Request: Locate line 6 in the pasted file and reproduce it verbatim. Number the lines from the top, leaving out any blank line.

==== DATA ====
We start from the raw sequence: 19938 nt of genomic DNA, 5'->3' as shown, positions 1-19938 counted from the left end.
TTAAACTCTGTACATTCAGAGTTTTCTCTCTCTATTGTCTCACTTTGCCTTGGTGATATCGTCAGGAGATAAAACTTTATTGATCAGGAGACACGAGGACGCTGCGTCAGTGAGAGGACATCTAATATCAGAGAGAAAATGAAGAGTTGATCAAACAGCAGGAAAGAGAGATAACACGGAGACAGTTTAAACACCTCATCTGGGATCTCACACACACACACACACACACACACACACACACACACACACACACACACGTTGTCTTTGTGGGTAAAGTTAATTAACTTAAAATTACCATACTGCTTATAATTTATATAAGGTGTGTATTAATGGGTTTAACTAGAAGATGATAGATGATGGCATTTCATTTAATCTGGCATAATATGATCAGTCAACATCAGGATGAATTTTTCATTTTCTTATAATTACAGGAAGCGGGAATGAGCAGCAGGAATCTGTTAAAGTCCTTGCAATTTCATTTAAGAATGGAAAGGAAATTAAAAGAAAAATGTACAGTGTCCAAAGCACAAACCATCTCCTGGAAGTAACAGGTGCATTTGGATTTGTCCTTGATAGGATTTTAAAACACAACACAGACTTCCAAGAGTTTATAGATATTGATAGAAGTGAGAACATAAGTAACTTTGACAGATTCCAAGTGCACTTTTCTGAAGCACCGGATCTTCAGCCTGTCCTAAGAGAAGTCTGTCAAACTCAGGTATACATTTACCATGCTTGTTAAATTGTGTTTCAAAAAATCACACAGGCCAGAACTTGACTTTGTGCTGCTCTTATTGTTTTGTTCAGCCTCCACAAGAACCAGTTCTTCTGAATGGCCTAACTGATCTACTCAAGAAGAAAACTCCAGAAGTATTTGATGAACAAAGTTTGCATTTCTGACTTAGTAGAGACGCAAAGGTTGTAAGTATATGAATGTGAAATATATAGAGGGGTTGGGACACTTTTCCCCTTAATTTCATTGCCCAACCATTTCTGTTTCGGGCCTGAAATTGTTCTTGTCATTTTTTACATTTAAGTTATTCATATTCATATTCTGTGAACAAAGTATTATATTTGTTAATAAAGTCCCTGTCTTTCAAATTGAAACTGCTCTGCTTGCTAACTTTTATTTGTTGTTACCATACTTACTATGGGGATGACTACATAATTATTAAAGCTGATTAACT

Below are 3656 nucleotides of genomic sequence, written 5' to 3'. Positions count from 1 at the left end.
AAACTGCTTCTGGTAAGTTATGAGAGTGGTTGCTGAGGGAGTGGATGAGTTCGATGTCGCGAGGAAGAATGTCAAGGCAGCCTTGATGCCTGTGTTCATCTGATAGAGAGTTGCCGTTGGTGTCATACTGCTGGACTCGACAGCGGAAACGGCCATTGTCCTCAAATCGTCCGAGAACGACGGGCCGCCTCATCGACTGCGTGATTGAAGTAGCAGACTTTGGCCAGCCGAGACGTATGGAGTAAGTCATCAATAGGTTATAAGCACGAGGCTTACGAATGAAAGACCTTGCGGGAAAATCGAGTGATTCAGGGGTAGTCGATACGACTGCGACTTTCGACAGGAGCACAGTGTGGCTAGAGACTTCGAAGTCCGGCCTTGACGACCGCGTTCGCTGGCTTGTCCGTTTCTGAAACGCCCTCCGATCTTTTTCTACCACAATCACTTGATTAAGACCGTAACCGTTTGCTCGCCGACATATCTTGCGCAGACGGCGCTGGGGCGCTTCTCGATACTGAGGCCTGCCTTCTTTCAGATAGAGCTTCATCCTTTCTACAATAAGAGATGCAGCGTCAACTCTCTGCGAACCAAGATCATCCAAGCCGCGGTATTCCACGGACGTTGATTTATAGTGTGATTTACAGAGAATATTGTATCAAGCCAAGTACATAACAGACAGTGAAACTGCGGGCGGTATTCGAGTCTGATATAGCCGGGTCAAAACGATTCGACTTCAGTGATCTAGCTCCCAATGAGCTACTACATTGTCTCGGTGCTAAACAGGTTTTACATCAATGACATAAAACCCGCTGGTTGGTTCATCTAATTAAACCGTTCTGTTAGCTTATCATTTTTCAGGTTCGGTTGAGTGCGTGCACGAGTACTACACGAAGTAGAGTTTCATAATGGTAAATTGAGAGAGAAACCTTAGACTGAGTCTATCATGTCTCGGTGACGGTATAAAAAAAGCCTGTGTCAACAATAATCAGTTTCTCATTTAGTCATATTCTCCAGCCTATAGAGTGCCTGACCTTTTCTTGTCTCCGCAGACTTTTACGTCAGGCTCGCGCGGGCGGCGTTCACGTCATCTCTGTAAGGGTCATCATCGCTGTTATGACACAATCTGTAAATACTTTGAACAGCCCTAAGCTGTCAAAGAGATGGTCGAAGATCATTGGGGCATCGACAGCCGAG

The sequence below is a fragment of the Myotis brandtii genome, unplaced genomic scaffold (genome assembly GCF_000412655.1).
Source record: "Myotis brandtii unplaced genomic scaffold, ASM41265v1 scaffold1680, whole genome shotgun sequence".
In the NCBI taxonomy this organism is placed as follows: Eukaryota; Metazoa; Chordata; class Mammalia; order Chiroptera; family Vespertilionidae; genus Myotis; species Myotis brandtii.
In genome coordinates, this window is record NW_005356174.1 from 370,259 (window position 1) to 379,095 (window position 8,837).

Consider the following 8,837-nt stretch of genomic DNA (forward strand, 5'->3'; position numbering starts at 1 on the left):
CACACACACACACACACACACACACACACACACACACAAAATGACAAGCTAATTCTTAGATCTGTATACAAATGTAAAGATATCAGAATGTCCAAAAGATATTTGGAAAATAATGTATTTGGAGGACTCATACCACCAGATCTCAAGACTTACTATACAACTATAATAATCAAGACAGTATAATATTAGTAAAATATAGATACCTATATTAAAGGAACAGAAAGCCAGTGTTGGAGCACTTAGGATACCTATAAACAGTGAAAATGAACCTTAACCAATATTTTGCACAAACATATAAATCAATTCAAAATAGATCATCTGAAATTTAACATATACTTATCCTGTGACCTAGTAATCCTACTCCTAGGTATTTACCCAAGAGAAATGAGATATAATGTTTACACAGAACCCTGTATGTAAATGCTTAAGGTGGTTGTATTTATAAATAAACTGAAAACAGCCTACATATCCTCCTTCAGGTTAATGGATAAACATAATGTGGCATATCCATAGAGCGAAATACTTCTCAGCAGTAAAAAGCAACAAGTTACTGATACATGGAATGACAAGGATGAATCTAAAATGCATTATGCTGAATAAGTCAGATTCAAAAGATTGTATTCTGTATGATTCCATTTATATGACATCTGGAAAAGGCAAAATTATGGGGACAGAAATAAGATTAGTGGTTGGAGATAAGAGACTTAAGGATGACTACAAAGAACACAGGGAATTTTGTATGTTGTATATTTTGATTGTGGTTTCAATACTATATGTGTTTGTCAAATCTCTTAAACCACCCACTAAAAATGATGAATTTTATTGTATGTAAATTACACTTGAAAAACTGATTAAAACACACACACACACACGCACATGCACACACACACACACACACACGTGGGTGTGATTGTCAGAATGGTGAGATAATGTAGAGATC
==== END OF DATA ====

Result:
Source record: "Myotis brandtii unplaced genomic scaffold, ASM41265v1 scaffold1680, whole genome shotgun sequence".